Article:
This generates a difference in the Forstner bit requirements of each user. Depending on either job type, different Forstner bit models may prove more appropriate than others, cost wise and functionality wise. Smaller, home-based projects may require cheaper but practical models unlike huge design projects that need top notch tools that are usually highly priced.
The Forstner bits sold today have evolved greatly from the original and are now made from a wide range of materials. With increased competition between manufacturers to produce the bit with the sharpest cut and the smoothest edge, a number of materials have been incorporated in Forstner bit metals to improve qualities such as durability and resistance to rust.
Steel still ranks as the commonest and most used metal. Beside it are a few other materials. In any tool shop, you will be presented with Forstner bits made of either stainless steel, plain steel, titanium coated steel or carbide. Depending on your knowledge of each material's functionality, you might not have trouble making your pick. If not, a few tips should get you up and going. The first is that steel models are known to start out with sharper edges than carbide models, while carbide models end up having a longer edge life than any variation of steel.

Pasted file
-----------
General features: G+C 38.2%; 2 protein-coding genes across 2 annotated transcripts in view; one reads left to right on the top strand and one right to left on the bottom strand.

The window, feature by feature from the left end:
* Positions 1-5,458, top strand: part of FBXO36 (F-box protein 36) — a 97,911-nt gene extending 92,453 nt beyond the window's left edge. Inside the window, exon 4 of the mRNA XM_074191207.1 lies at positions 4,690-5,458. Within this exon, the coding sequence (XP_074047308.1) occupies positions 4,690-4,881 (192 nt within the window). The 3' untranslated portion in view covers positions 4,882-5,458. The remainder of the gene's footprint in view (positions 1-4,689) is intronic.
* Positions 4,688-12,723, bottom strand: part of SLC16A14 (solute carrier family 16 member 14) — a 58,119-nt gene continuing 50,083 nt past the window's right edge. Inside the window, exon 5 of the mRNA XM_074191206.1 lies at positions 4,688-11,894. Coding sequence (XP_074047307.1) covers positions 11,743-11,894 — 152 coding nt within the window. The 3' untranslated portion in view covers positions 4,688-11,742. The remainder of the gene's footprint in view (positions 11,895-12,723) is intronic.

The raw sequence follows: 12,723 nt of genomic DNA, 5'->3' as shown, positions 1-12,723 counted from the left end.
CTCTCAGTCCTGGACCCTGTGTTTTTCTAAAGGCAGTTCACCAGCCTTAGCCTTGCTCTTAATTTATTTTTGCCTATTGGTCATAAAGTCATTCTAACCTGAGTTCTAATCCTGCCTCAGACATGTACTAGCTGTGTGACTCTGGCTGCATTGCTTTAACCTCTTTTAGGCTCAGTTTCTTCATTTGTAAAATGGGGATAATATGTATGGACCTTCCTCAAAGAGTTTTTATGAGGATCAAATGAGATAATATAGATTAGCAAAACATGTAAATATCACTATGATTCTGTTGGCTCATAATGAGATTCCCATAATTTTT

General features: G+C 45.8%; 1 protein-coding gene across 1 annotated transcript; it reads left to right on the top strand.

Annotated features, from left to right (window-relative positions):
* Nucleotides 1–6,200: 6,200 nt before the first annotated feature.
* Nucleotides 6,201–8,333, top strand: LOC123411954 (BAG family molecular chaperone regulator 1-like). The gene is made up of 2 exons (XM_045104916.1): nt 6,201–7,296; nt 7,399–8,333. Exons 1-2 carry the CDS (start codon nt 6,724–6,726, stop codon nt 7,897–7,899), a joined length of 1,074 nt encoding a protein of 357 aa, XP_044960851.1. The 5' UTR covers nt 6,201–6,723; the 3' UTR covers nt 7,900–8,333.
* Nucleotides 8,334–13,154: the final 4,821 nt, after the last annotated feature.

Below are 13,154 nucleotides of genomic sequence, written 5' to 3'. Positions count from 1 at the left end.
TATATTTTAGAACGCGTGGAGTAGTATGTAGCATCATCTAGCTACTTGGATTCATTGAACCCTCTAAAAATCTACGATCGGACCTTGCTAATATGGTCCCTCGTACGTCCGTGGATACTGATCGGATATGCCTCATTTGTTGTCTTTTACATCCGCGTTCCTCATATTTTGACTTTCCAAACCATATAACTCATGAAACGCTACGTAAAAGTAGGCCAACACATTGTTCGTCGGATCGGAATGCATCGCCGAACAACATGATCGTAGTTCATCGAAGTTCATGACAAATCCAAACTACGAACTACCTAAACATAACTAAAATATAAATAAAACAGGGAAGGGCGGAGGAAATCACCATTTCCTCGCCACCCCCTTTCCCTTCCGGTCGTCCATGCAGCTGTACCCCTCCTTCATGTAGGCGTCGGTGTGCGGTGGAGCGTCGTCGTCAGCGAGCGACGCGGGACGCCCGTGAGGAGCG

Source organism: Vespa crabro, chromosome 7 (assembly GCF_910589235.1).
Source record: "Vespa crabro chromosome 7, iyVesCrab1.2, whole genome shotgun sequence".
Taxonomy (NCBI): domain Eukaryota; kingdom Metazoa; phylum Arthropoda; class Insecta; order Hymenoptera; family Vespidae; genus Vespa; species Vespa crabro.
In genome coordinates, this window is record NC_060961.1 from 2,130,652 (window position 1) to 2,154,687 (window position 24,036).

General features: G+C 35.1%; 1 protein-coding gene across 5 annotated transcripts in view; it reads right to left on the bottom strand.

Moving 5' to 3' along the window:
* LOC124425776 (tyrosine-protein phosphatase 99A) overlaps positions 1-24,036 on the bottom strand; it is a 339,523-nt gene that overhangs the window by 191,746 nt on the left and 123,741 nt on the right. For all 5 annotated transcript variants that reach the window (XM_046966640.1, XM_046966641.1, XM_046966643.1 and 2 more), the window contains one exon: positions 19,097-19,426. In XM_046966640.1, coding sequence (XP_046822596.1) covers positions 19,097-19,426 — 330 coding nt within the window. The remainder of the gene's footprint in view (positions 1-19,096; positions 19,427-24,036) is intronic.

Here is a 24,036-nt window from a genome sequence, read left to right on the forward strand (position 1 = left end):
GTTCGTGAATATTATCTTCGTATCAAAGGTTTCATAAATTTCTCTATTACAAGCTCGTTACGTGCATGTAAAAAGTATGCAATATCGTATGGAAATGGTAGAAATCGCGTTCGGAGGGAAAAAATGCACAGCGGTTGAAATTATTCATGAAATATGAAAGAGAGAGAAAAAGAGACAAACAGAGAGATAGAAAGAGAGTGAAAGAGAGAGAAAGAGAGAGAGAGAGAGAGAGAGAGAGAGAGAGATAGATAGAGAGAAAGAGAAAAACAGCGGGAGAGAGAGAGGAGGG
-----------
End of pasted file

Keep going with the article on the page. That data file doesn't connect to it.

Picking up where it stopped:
While some features may stay permanent, different models come with certain variations, depending on the manufacturer. In consequence, user needs always vary. The commonest variations in Forstner bits occur in rim length, spur function etc. With rims, the common variations include the standard rim, which is long, straight edged and sharp and the toothed rim, which is similar in design to the standard rim but has jagged teeth instead of a straight edge. Other models lack a long rim; instead they have more cutting spurs.